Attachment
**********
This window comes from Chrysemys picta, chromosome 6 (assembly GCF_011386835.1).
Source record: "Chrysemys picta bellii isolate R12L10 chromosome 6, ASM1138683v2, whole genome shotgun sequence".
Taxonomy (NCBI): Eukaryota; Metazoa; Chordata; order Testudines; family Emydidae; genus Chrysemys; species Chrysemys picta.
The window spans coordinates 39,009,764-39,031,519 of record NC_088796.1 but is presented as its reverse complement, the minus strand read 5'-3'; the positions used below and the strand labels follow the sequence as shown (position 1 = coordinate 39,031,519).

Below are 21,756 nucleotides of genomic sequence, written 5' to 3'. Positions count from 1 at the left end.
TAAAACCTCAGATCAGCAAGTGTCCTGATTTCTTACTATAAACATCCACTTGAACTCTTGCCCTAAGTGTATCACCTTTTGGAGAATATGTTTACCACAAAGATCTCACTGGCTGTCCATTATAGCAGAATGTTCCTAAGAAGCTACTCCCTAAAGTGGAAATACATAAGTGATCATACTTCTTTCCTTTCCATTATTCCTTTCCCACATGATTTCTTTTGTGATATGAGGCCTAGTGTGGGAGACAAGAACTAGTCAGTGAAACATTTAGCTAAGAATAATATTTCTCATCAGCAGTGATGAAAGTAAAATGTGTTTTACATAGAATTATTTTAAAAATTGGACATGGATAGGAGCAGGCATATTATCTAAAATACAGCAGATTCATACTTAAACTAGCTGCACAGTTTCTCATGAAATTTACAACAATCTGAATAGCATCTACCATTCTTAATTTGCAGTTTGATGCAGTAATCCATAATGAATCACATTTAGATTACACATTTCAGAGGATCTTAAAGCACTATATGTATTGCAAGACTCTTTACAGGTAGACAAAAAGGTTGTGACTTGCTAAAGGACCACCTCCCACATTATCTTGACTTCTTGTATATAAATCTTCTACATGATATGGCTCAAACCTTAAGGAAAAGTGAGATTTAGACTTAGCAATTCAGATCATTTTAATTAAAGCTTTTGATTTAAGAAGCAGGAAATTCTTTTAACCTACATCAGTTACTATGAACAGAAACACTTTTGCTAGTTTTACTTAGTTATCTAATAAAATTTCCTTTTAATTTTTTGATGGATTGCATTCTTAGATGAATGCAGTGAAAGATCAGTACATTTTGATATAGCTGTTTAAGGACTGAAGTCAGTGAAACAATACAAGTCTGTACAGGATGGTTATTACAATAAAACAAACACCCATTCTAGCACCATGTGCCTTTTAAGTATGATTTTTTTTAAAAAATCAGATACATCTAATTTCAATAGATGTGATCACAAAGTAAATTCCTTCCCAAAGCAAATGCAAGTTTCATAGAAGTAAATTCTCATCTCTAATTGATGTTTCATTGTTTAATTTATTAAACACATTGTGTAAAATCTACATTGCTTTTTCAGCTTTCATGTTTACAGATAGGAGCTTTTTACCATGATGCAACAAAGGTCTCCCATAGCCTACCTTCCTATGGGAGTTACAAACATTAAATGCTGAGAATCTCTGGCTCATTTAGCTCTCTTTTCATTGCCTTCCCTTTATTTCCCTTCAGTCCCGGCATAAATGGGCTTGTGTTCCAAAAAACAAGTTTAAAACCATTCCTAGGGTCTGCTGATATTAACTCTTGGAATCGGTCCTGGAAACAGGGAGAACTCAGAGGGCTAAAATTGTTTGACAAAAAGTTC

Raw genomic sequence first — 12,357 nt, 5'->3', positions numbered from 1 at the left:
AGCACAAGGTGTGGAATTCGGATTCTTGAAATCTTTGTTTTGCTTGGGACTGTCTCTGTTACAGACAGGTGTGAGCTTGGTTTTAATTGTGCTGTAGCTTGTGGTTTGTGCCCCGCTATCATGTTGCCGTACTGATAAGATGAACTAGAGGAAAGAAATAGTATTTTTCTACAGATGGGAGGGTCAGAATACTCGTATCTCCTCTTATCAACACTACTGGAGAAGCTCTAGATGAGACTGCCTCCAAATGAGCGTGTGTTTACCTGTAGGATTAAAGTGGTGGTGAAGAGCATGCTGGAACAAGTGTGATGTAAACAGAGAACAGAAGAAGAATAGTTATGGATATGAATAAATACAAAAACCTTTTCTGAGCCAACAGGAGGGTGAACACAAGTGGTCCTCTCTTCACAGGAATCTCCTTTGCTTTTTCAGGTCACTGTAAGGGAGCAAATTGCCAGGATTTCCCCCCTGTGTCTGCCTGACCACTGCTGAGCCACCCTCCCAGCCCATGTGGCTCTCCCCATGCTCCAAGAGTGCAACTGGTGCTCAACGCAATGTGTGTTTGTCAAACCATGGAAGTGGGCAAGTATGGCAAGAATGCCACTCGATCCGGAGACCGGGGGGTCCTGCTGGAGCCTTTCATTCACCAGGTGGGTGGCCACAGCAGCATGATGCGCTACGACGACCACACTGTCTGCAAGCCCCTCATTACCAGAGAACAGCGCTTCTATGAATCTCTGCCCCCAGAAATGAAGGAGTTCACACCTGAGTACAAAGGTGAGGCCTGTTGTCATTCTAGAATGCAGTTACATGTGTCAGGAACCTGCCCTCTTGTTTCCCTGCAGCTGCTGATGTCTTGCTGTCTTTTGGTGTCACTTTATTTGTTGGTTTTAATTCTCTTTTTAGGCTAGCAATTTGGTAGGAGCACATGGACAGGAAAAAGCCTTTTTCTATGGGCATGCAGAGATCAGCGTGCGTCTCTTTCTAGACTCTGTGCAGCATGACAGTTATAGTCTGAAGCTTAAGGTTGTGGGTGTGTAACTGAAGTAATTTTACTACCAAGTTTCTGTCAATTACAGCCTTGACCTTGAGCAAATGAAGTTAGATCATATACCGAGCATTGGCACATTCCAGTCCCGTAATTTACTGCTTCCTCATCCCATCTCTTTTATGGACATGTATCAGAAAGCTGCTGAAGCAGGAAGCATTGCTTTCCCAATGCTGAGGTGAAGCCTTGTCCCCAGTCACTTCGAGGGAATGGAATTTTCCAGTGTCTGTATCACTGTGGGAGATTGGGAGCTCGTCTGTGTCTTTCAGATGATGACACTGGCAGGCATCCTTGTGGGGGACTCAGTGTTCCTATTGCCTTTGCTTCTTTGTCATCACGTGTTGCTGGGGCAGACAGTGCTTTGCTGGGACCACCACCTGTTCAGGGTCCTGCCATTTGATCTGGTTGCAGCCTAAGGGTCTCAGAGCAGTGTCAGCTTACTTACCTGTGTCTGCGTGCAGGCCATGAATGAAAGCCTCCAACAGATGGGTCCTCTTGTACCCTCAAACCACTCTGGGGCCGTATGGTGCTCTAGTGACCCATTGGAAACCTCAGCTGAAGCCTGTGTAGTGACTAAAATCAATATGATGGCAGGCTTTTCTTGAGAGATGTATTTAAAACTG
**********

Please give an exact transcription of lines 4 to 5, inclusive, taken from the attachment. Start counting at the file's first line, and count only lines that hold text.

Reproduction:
The window spans coordinates 39,009,764-39,031,519 of record NC_088796.1 but is presented as its reverse complement, the minus strand read 5'-3'; the positions used below and the strand labels follow the sequence as shown (position 1 = coordinate 39,031,519).

Below are 21,756 nucleotides of genomic sequence, written 5' to 3'. Positions count from 1 at the left end.